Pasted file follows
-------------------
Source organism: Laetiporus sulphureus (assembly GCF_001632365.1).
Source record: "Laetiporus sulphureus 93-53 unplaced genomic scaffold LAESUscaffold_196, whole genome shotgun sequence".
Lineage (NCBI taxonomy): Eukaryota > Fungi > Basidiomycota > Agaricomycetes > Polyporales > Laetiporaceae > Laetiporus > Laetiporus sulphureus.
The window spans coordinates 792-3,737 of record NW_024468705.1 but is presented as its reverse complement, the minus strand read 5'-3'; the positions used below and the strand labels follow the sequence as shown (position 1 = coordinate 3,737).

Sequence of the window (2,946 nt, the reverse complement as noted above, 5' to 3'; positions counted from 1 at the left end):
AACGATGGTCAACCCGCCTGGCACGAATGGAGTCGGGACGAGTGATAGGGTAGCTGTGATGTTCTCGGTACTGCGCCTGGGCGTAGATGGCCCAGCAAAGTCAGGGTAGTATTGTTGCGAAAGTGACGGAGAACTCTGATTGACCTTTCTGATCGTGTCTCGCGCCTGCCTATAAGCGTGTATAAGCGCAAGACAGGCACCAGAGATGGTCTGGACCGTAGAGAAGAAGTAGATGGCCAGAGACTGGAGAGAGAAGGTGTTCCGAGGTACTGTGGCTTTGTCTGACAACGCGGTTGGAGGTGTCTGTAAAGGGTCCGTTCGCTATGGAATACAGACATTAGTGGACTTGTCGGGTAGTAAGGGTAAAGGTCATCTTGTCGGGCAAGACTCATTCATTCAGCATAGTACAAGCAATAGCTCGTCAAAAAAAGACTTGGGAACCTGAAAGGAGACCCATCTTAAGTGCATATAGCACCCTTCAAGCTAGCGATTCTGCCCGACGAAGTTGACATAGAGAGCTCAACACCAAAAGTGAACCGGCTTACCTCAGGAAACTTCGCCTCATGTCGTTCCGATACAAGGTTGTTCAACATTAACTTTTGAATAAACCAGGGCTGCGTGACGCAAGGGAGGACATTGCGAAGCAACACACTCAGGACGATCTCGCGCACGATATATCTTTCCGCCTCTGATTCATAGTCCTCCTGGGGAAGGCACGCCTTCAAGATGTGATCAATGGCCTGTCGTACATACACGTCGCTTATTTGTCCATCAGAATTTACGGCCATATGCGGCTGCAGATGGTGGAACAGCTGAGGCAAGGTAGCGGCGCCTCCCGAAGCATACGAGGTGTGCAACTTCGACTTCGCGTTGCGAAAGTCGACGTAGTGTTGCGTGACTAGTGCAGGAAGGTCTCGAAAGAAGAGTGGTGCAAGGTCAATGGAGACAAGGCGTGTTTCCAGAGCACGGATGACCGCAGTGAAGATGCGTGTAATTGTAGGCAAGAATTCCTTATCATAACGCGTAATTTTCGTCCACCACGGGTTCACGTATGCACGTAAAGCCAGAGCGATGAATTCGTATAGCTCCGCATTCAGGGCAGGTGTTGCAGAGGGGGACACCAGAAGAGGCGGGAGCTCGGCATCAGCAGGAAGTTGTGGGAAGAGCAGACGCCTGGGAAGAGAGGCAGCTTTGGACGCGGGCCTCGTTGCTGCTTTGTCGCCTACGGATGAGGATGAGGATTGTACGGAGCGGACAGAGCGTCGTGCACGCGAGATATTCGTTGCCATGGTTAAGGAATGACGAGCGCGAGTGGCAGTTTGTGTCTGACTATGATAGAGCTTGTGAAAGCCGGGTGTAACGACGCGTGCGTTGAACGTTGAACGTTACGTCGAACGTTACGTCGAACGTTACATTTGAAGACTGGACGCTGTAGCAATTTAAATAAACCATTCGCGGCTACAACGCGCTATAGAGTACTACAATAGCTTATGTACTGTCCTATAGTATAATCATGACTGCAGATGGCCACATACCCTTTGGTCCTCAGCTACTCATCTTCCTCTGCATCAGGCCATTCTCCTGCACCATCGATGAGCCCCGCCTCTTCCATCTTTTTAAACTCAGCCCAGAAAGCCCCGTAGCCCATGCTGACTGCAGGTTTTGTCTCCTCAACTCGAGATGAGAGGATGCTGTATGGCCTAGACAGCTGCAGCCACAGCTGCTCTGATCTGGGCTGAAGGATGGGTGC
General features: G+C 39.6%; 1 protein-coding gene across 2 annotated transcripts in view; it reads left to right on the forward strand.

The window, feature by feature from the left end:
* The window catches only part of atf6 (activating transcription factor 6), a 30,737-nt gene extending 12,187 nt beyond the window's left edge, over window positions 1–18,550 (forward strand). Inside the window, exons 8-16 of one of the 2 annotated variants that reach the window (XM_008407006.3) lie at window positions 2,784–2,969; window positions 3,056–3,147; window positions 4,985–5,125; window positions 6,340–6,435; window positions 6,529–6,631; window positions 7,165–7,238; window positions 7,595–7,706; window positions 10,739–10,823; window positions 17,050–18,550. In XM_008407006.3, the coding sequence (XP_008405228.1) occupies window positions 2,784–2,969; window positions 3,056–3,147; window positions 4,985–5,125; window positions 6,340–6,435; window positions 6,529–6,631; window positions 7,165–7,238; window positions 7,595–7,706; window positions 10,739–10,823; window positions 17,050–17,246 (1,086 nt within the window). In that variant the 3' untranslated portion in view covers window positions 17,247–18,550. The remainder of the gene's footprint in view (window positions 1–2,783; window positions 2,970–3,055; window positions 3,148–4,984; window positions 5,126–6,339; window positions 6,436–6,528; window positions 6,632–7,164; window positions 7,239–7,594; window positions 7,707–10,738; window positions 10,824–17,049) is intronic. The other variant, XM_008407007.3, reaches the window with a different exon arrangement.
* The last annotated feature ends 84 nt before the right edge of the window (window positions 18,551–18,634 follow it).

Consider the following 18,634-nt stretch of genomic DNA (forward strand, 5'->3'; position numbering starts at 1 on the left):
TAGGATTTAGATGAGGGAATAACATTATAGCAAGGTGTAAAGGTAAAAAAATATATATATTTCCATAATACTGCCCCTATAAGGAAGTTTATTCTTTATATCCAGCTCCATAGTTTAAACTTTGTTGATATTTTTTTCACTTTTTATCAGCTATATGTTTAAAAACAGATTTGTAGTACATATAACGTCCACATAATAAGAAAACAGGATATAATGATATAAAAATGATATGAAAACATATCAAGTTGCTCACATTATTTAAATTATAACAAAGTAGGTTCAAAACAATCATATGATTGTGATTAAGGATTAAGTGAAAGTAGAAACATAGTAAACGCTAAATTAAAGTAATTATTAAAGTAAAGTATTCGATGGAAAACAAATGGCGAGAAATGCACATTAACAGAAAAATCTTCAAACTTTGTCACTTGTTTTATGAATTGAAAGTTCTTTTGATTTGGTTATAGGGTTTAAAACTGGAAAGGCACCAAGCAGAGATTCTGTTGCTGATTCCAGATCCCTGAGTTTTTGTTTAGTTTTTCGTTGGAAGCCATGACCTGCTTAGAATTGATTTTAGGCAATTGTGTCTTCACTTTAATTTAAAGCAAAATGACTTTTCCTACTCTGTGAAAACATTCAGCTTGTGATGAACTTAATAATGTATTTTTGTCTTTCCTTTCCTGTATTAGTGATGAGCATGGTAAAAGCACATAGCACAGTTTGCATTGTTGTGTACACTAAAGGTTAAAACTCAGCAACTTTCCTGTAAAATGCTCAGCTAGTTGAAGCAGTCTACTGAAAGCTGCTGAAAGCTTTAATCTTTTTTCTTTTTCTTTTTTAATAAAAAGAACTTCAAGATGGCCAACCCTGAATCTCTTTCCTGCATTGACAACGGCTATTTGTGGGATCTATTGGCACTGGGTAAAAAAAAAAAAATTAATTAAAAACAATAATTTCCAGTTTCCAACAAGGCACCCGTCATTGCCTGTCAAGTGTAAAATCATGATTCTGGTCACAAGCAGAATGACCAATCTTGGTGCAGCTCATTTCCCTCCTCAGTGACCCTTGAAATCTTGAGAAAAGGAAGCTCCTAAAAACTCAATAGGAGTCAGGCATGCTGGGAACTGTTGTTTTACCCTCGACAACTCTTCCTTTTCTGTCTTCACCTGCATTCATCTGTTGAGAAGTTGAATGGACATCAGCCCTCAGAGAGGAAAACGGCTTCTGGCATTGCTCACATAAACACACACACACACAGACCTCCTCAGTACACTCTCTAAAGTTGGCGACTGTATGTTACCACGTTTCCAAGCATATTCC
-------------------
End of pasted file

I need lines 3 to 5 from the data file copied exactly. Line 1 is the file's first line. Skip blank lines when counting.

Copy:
Lineage (NCBI taxonomy): Eukaryota > Fungi > Basidiomycota > Agaricomycetes > Polyporales > Laetiporaceae > Laetiporus > Laetiporus sulphureus.
The window spans coordinates 792-3,737 of record NW_024468705.1 but is presented as its reverse complement, the minus strand read 5'-3'; the positions used below and the strand labels follow the sequence as shown (position 1 = coordinate 3,737).

Sequence of the window (2,946 nt, the reverse complement as noted above, 5' to 3'; positions counted from 1 at the left end):